What do you enjoy most about your research and teaching?

I have established a robust research program that involves worldwide collaborations and has yielded some important results. However, the most enjoyable part of both my scientific research and classroom teaching at Michigan Tech has been my interaction with students. My research activities provide excellent opportunities for student research and academic instruction, and I have been able to work together with very talented graduate and undergraduate students. 

What are you hoping to accomplish as chair?

I envision a vibrant and diverse department that is nationally and internationally recognized for its excellence in education and research. I intend to assure our position as a proactive, efficient, and respected participant in the efforts of both the College and the University as we strive towards our shared strategic goals, including student enrollment, research, diversity, and external recognition.

Our department has evolved over time to meet the needs of our ever-changing world, but it has been and remains an integral part of Michigan Tech since its foundation in 1885. As chair, I will be honored to uphold this legacy of excellence and distinction into the future.


John Irwin is New Chair of Manufacturing and Mechanical Engineering Technology at Michigan Tech

John Irwin stands at the front of a class with white board in the background. He wears a red and white checked shirt, and he is smiling at the class.
Professor John Irwin, new chair of the MMET department at Michigan Technological University, teaches a course in Product Design and Development on campus last fall.

The College of Engineering at Michigan Technological University is pleased to announce that John Irwin has accepted the position of chair of the Department of Manufacturing and Mechanical Engineering Technology beginning July 1, 2020.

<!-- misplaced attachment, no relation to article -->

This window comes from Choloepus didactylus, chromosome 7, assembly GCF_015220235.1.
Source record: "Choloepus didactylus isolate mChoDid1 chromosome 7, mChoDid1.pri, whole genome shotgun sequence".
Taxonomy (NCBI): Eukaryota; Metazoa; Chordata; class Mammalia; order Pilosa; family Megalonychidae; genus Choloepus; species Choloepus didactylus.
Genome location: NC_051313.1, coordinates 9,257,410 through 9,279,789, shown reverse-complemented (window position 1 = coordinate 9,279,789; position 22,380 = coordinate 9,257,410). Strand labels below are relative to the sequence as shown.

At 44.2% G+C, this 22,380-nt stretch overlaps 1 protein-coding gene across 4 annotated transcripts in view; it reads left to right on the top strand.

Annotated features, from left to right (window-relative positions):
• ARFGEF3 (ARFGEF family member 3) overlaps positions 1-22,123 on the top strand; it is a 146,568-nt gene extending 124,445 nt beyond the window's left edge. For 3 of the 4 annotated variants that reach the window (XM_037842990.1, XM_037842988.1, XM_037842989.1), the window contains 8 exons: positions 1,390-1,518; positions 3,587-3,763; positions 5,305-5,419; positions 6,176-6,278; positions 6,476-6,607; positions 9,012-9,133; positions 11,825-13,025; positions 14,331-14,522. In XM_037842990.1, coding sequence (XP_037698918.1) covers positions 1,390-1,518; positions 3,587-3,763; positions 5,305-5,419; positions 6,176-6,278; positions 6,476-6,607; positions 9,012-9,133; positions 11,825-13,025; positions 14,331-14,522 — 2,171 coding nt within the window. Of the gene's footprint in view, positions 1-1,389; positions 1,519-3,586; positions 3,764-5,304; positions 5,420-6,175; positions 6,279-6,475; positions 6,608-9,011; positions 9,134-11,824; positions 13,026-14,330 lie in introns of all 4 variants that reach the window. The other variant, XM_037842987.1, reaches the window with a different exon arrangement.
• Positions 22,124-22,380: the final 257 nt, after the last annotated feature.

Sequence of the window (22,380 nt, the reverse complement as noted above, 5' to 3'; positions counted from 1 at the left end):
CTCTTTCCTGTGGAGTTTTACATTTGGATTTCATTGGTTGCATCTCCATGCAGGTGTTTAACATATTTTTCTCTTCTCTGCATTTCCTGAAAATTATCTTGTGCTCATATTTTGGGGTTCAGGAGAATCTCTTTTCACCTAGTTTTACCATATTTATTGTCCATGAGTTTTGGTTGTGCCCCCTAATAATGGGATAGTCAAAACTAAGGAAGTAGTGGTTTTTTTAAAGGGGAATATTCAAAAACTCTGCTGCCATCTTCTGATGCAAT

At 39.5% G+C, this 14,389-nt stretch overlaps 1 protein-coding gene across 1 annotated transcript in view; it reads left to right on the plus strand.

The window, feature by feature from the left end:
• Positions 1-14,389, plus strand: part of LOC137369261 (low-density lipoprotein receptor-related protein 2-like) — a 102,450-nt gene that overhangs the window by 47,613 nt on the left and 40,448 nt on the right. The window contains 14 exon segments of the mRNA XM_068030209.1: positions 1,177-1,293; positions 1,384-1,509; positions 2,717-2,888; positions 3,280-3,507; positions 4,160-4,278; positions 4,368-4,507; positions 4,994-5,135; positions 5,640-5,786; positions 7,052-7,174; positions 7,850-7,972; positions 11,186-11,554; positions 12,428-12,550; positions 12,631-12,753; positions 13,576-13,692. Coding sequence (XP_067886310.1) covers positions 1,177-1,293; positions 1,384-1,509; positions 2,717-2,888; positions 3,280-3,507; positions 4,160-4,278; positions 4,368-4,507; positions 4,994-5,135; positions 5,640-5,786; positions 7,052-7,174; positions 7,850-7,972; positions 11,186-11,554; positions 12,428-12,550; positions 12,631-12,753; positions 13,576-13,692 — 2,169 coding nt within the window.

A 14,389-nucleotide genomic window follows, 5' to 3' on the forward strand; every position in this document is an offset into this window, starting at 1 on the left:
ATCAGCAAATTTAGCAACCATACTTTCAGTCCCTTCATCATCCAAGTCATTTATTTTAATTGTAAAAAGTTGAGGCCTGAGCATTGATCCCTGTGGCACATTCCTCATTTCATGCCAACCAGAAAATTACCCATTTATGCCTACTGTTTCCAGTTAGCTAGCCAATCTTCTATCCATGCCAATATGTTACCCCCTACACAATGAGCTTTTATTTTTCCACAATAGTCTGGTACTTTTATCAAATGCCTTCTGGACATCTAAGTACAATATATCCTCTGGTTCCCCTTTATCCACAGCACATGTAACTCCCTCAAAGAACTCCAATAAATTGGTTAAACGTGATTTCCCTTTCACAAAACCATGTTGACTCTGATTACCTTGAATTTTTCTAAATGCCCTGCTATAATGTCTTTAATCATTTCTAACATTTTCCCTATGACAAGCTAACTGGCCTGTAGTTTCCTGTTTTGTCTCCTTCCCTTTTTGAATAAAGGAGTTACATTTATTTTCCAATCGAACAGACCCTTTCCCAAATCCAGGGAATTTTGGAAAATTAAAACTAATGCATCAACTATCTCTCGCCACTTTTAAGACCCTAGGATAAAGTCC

John Irwin is a professor and served as associate chair of the MMET department this past year with Materials Science and Engineering Professor Walt Milligan, who was interim chair during the department’s transition from the School of Technology to the College of Engineering.

“I am looking forward to Dr. Irwin’s leadership in the department of MMET. This is one of our strongest hands-on programs, graduating strongly qualified, highly sought graduates,” stated College of Engineering Dean Janet Callahan. “Dr. Irwin’s extensive experience with continuous improvement of academic programs through ABET is a strong asset he brings to the department.”

Irwin has taught many courses in the MET program. Most recently, courses in Parametric Modeling, Statics and Strength of Materials, Product Design and Development, CAE and FEA Methods, Computer-aided Manufacturing, and Senior Design. 

His research interests include problem-based learning methods applied in the areas of CAD/CAM, static and dynamic model simulation, and product and manufacturing work cell verification. Dr. Irwin is also an affiliate professor with the Department of Cognitive Learning and Sciences, and Director of the Research and Innovation in STEAM Education (RISE) Institute at Michigan Tech. 

Irwin earned an AAS Mechanical Design Engineering Technology from Michigan Tech in 1982, a BS in Technical Education at Ferris State University in 1984, an MS in Occupational Education at Ferris State University in 1992, and a EdD in Curriculum and Instruction at Wayne State University in 2005. 

Irwin is a former collegiate cross country and track & field letter winner, and later competed as a company sponsored triathlete. Later he continued his athletic interests as a cross country coach for Mott Community College. John continues to run, swim and bike as an activity.

What first brought you to Michigan Tech?

I came to Michigan Tech from Mott Community College in Flint, Michigan, where I was a professor of design engineering technology. After earning a doctorate, I was interested in seeking a University position in engineering technology and/or STEM education. Fortunately, at that time there was a faculty opening in Michigan Tech’s School of Technology. As a graduate of Michigan Tech I had ties to the UP, and also family close to Houghton. Both things impacted my decision, but the high quality reputation of a Michigan Tech education is mainly what brought me here.

What are you hoping to accomplish as chair of the MMET department?